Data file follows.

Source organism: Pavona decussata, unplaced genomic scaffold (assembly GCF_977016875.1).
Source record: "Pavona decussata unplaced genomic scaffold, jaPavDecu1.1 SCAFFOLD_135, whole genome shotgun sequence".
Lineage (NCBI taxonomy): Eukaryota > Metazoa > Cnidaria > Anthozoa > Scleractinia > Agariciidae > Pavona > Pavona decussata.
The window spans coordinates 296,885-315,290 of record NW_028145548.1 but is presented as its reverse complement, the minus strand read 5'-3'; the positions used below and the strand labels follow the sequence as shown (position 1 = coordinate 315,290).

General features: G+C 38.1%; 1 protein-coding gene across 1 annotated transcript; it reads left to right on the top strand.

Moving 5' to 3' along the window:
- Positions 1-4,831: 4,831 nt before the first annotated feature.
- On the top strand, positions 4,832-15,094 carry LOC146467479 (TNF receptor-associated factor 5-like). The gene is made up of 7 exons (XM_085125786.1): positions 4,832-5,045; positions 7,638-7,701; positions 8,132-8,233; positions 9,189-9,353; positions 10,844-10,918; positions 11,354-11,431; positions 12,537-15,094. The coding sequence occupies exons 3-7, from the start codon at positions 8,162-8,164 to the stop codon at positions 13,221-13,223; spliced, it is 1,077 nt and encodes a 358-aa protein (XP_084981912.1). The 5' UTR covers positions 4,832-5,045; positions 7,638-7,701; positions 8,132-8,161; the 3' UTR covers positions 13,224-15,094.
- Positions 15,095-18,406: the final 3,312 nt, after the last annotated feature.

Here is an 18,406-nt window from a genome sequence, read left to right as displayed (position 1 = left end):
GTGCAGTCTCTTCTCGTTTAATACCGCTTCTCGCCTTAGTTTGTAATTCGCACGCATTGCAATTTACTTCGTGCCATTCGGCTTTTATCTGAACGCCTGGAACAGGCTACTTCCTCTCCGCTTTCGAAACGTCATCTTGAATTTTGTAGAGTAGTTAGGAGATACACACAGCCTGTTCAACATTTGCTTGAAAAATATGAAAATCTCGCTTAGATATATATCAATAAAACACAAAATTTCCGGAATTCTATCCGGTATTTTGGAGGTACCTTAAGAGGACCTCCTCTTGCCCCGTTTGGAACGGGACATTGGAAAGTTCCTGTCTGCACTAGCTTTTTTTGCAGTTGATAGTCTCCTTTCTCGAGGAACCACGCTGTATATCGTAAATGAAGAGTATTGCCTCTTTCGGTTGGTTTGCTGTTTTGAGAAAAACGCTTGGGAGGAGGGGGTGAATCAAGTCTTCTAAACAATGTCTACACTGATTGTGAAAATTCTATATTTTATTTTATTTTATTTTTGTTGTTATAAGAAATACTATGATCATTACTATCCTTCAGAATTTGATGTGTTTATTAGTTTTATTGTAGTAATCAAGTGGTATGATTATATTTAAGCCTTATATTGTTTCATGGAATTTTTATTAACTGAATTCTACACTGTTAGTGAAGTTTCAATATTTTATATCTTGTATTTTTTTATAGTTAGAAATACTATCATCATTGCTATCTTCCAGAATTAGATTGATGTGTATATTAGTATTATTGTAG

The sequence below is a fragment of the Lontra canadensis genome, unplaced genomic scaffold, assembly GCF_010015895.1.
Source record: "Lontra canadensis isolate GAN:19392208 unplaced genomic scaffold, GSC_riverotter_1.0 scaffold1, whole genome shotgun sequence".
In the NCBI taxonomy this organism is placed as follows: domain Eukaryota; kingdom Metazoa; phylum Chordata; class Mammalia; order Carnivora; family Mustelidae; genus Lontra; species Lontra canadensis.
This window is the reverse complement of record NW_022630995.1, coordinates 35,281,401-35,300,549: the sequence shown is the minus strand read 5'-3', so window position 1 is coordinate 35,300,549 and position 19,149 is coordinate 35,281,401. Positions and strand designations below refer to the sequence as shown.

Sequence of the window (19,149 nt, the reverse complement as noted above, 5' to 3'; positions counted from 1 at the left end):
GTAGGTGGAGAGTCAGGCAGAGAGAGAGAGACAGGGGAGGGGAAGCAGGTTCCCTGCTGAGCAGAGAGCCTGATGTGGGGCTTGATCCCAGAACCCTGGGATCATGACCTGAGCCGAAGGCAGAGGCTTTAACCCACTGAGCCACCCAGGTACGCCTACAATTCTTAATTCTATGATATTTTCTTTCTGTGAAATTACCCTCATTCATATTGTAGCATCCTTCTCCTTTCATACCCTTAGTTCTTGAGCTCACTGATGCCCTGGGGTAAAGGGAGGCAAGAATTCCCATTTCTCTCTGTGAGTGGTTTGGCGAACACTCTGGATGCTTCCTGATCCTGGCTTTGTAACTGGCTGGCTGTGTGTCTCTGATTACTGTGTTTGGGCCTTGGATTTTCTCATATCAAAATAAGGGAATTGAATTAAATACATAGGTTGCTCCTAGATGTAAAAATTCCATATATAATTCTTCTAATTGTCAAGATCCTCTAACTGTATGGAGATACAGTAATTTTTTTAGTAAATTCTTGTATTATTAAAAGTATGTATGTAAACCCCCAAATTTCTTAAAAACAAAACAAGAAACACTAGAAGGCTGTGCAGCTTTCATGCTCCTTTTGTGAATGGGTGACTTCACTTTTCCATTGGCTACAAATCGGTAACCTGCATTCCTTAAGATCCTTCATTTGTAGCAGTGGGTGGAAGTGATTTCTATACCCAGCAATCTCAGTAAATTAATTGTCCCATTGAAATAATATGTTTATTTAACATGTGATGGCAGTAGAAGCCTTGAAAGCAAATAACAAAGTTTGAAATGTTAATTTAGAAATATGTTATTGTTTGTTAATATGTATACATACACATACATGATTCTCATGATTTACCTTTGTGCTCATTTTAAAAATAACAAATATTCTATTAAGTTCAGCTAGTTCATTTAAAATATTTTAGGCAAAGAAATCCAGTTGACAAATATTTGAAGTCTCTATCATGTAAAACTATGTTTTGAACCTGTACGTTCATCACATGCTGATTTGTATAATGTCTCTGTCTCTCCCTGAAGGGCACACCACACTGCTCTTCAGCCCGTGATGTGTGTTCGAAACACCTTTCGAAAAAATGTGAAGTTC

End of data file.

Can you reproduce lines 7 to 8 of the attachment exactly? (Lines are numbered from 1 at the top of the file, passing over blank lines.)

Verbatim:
- Positions 1-4,831: 4,831 nt before the first annotated feature.
- On the top strand, positions 4,832-15,094 carry LOC146467479 (TNF receptor-associated factor 5-like). The gene is made up of 7 exons (XM_085125786.1): positions 4,832-5,045; positions 7,638-7,701; positions 8,132-8,233; positions 9,189-9,353; positions 10,844-10,918; positions 11,354-11,431; positions 12,537-15,094. The coding sequence occupies exons 3-7, from the start codon at positions 8,162-8,164 to the stop codon at positions 13,221-13,223; spliced, it is 1,077 nt and encodes a 358-aa protein (XP_084981912.1). The 5' UTR covers positions 4,832-5,045; positions 7,638-7,701; positions 8,132-8,161; the 3' UTR covers positions 13,224-15,094.